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1 March 2008 Animal Bites and Stings Reported by United States Poison Control Centers, 2001–2005
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Abstract

Category 1 Continuing Medical Education credit for WMS member physicians is available for this article. Go to  http://wms.org/cme/cme.asp?whatarticle=1911 to access the test questions.

Objective.—There is not a single data source for information on the extent of nonfatal injuries inflicted by animals. Although individuals bitten or stung by animals may not visit a health care provider, they may call poison control centers (PCCs) for information. These centers are one source of information on the frequency of occurrence of injuries from animals.

Methods.—The American Association of Poison Control Centers compiles an annual report of exposure calls to various agents, including chemicals, medications, animal bites and stings, plants, and use of antivenoms from their network of PCCs. An estimate of the severity of exposure for each call is also determined. This review examines summary data on different species of animal bites and stings reported by PCCs from 2001 to 2005.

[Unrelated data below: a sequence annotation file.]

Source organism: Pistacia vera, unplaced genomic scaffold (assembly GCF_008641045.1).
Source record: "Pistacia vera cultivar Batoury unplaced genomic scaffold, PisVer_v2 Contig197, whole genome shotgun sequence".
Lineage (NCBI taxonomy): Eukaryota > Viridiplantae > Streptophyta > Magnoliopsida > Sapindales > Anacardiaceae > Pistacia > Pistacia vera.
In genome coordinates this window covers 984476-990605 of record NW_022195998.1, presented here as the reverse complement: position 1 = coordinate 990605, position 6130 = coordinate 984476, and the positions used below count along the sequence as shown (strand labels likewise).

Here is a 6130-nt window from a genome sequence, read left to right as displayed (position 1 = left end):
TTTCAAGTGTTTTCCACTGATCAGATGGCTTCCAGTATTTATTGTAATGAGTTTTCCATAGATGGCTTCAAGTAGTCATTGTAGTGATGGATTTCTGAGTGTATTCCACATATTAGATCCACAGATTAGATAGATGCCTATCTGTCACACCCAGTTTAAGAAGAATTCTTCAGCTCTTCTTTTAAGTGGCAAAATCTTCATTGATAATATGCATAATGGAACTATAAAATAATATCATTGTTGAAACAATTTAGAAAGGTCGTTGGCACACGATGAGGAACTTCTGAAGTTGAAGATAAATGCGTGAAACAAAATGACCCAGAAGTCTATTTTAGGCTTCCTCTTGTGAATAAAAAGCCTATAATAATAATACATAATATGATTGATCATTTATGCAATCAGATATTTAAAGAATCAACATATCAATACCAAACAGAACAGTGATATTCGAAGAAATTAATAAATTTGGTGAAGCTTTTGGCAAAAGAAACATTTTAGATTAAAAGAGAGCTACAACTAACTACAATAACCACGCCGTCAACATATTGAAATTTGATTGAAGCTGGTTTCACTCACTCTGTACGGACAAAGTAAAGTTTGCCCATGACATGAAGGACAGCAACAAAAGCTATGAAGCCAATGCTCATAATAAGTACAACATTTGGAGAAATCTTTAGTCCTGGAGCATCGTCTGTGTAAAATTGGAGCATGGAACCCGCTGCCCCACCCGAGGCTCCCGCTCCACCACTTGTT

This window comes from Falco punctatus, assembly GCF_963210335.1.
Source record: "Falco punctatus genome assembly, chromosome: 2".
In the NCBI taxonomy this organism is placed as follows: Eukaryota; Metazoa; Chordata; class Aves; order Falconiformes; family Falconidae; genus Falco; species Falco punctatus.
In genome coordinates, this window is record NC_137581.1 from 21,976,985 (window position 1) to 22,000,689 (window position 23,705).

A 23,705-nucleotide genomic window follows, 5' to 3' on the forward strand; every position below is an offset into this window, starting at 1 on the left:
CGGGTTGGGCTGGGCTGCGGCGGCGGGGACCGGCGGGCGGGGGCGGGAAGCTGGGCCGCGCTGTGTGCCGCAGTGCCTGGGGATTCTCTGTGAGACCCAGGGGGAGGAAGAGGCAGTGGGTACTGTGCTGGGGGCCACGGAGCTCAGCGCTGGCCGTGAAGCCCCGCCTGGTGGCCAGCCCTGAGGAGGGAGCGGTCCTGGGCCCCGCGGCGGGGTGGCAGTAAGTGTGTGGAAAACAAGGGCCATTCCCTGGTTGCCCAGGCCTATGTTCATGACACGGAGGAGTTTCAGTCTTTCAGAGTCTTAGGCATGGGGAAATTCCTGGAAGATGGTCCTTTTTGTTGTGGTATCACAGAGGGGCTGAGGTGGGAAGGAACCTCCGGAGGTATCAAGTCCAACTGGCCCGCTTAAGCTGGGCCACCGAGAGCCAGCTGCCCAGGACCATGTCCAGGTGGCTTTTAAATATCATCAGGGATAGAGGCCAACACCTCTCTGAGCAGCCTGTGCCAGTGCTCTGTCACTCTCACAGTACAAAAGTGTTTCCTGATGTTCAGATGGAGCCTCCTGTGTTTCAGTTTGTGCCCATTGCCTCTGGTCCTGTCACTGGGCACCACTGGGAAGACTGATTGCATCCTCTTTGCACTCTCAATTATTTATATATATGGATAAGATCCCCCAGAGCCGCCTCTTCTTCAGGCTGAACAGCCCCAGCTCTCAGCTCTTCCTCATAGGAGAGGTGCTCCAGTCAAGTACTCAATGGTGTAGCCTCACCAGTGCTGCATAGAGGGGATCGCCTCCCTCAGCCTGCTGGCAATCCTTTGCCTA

Results.—From 2001 to 2005 there were 472 760 reports of animal bites and stings, an average of 94 552 per year. There was a trend noted for increasing use of antivenom over this period. Twenty-seven deaths were recorded, most from snakebites.

Conclusions.—Poison control centers are a source of information for health care workers on management of animal bites and stings. The database maintained by the American Association of Poison Control Centers is another source of information on the magnitude and public health impact of injuries from animals.

Ricky L. Langley "Animal Bites and Stings Reported by United States Poison Control Centers, 2001–2005," Wilderness & Environmental Medicine 19(1), 7-14, (1 March 2008). https://doi.org/10.1580/07-WEME-OR-111.1
Published: 1 March 2008
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